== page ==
Basketball coaches tell us one of their biggest challenges of coaching is off the court. They dread dealing with conflict between players and are burdened by the impact that “team drama” has on recruiting and retaining players. We want them to know they’re not alone in the challenges they face, and we’re here to help. Given the findings in the recent CDC report calling for school connection to address the mental health crisis for girls, team relationships and dynamics couldn’t be more important to the health and wellbeing of players.
Here are coaches’ top conflicts between players:
- Jealousy about playing time
- Insecurity about another player performing better
- Friendship and relationship misunderstandings and conflict
Any of these conflicts can splinter the team, and once cliques form it feels almost impossible to bring the group back together into a thriving team. Coaches tell us that they usually try to:
- Call in a school counselor to mediate
- Put the players to the side/ in a room with orders to work it out
- Ignore it and hope it resolves itself (coaches and girls alike say this is the most popular response)
It’s not surprising then that players choose to quit, and quitting can be contagious. The skills to address conflict feel elusive or intimidating because most coaches aren’t trained in proactively creating belonging and community. By age 14, many girls are dropping out of sports at two times the rate of boys, according to the Women’s Sports Foundation. This is why Girls Leadership launched a Girls Basketball Sport Lab in partnership with the Jr. NBA’s Her Time to Play, to learn from players how teams can become stronger through conflict, not splinter apart.
Coach girls basketball? Join Belonging in Basketball: Creating the Foundation for Girls to Thrive as a Team. This free, interactive, online workshop is for basketball coaches, athletic directors, recreation center staff, CBO youth managers and team parents. Spots are still available for October 3.
If you coach basketball (or anything really), here’s three things that are working for coaches in our Girls Basketball Sport Lab.
3 moves coaches can make right away:
Co-create a team contract.
- Early (within the first three times of getting together) in the sports season, give your players the opportunity to share what they need, expect and can offer to the team. Getting specific is key. When players say that they want respect, ask them what this looks like for them. The answer might be different for each player, especially if you have a diverse team.
- The other essential is conflict. Get clear on how you will handle it when the agreement is broken. This provides a foundation for players to show up authentically, as their full selves. When you co-create team contracts, you center the voices and needs of all your players; the culture of the team comes from them.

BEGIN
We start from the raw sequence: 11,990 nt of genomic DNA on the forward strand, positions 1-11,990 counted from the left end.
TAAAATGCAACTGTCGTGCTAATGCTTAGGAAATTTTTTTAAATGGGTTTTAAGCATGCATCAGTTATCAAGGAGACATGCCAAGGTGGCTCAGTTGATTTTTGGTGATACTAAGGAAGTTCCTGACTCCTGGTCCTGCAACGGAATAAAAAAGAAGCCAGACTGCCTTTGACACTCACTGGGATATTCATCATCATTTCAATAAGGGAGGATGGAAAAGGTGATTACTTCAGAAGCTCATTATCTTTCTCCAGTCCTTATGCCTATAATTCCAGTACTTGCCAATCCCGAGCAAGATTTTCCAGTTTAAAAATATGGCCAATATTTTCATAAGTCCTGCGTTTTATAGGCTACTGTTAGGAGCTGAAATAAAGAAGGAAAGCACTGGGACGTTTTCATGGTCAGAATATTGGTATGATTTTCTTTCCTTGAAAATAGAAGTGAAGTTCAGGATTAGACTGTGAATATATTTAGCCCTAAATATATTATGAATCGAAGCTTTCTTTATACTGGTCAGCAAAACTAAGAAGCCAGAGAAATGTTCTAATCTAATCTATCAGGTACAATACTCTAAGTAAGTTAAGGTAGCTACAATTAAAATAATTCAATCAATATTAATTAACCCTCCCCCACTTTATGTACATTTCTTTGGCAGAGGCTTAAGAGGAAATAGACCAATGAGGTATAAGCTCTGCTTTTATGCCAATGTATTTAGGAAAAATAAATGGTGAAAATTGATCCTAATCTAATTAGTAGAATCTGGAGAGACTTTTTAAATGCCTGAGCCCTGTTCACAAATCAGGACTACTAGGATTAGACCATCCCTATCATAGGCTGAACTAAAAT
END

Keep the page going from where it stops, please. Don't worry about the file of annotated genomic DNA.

Model checking in honestly about how you’re feeling.
- At the beginning of practice, you can offer a check-in question or prompt to gauge how each player is feeling. Questions like, If you were to describe your mood using a weather pattern, what would it be? or What are two emotions you felt today? Check-ins are quick activities to build the social and emotional muscles of self-awareness, empathy, and compassion for others. By returning to these activities in every practice, coaches let players know that wellness and connection comes before winning. From this foundation, the skills of sportsmanship, basketball, and leadership can follow.
- Remember that what we model is more impactful than what we say. This means that the most powerful thing you can do for the health of the team is model not being that perfect and confident coach. We encourage you to be vulnerable, share the embarrassing stuff, or the somewhat hard stuff, because that shows the players that it’s okay to struggle. Do this regularly, and the team will learn that on this team they can be authentic.
- This is the most important one. Conflicts will arise, feelings are big in adolescence (or always), but the good news is, self-awareness and emotional intelligence are muscles that get stronger with repetition.
- Many girls are raised to believe that conflict is the end of the relationship, so if we want them to learn that conflict is how relationships get stronger, they will need to learn a healthy approach to conflict. We recommend expressing feelings and owning our part in what happened as two essential ingredients to healthy conflict.
- Use the team contract together to let them resolve the conflict.
- Girls tell us that learning how to work better together is one of their biggest needs as basketball players, so we know they’re already on board.
Establish a routine with these moves so that they become part of your team culture. Players will get to know themselves and each other better after co-creating the team contract. From check ins, they’ll gain empathy from listening to teammates. Most importantly, they’ll identify their own feelings and regulate their own actions. Just like warming up before a game, and stretching to protect their muscles, managing conflicts is a practice that supports the development of true, lasting teamwork.
Coach girls basketball? Join Belonging in Basketball: Creating the Foundation for Girls to Thrive as a Team. This free, interactive, online workshop is for basketball coaches, athletic directors, recreation center staff, CBO youth managers and team parents. Spots are available for October 3.